I came into this with trepidation, especially as the director of this made the mini-specials, the light and frothy nature of the franchise only over three parts already a double edged sword for me as a newcomer, where alongside being thrown into stories with the characters already established the quality could vary greatly. Thankfully, not only can you build up personalities for the characters for yourself from their quirks, but this motion feature is a bar higher in terms of quality in every way. The film's lightweight but it's still a huge leap above many anime outside the franchise for just getting a lot right. It helps, as a theatrical feature, that for a simple eighty plus minute film the animation is a high standard, making director Junji Nishimura's involvement with the mini-specials baffling but not taking away how pre-digital drawn animation had a beautiful look to it especially at this good quality. The other factor of why the film works is a personal one but one that is universal for any reader who becomes fond of an anime franchise despite the chance of entries being bad, that the characters especially the two leads of You're Under Arrest! are memorable, despite being archetypes, to the point you want to see them in more (preferably good) stories. This encapsulates a virtue of anime and manga that has been emphasised by manga writer Kazuo Koike - the writer of the original sources of Lone Wolf and Cub, Crying Freeman, Lady Snowblood and someone whose do well with this advice looking from those creations - that characters are the most important part of a story. Even less than great anime such as (blog entry #6) High School DxD (2012) have shown that no matter how lacking and dubious the stories are the characters can still be memorable, even if it's just through their designs and their charisma, to the point of wanting them to be used in better material. Even though they are simple clichés, from the police superior who is serious sometimes but would start crying if shot in the knee to the cute nerdy girl in glasses, these characters are likeable in the film, the two leads in particular managing by their own quirks to make them memorable anime protagonists that can carry a story along.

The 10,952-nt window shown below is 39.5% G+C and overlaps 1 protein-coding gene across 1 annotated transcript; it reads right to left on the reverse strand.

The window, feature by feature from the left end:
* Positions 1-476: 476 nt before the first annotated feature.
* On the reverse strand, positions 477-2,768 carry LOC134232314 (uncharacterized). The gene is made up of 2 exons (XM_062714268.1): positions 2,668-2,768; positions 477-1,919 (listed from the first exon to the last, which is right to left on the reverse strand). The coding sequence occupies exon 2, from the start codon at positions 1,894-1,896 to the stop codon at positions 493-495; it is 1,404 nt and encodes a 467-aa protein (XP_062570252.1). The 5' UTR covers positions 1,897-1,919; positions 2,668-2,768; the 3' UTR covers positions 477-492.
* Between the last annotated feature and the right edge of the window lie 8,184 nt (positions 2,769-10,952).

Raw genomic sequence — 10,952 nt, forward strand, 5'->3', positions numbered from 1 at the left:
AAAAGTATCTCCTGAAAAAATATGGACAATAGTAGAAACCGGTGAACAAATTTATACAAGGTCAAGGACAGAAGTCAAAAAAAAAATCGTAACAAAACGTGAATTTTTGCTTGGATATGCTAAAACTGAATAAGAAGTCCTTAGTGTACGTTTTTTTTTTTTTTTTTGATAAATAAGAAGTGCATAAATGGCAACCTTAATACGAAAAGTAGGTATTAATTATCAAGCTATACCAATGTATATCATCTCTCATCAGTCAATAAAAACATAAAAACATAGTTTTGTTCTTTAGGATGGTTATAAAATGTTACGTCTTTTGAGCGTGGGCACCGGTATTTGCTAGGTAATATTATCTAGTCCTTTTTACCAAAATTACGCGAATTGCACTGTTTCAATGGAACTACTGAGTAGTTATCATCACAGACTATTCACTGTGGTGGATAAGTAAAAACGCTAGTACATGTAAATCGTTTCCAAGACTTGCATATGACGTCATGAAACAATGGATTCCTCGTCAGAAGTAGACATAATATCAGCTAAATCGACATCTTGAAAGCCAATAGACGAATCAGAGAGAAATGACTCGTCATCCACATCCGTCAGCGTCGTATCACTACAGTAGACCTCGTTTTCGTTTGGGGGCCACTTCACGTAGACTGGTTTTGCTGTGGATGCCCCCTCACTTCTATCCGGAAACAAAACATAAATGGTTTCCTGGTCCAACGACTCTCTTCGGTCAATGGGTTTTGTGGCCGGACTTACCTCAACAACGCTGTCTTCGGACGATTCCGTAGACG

The seriousness of this entry in complete contrast to the other two I've seen was a surprise, but it thankfully isn't deathly serious which could've been mortally fatal as this isn't Patlabor II with a real depth but merely a story meant to offer thrills. Comedic characters in other parts have more seriousness here, and adds a lot to the entertainment, but the humour prevents this from becoming a slog if it failed to be a deep political drama. In fact there's a charm from how naive and light the franchise is especially when trying this serious story, where even if a bridge is blow up and the police station is threatened no one is actually killed, and the police never go as far as maiming any criminal to stop them. For one scene, the planned celebration decoration for a character for when they returned in the country proves to be a great improvised trap against an armoured grunt or two with full automatic rifle, surprisingly effective in lieu of what happens. The fact the franchise bends physics with vehicles and the strength Natsumi has means that the action scenes in these films have a movie realism that's impossible to dismiss, both the kind of spectacle of an American action film, if more sedate in tone, but also capable of ridiculous moments that can get away with what happen. There's as much a humour in witnessing a character get a perfect shot in hitting a boat from another boat with a tire as admiring how the moment itself is depicted from behind the flying tire's point of view as if flies over the body of water underneath it.
The breeziness which could be argued to make this a minor anime actually is its advantage as well, preventing the film from slogging at all in its feature length. Unlike the other two You're Under Arrest! anime I saw, this is paced well and never tedious, never weighed down with any shonky comedy or plot. That the others were short pieces is really damning of them as they didn't hold the consistency this much longer work has, and it's as much the drama being there, where a side character may have knowledge of the person causing the crime, that helps support the film by giving it a dramatic weight alongside the humour and thrills. This also makes this a great starting off point for the franchise, if you can find it, as you can quickly get the personalities of the characters because of their pulp story nature and have a well made story, in terms of animation and plotting, to begin with to introduce them. This is the template for one would hope for from You're Under Arrest!, especially for myself, even in terms of a television series within the franchise.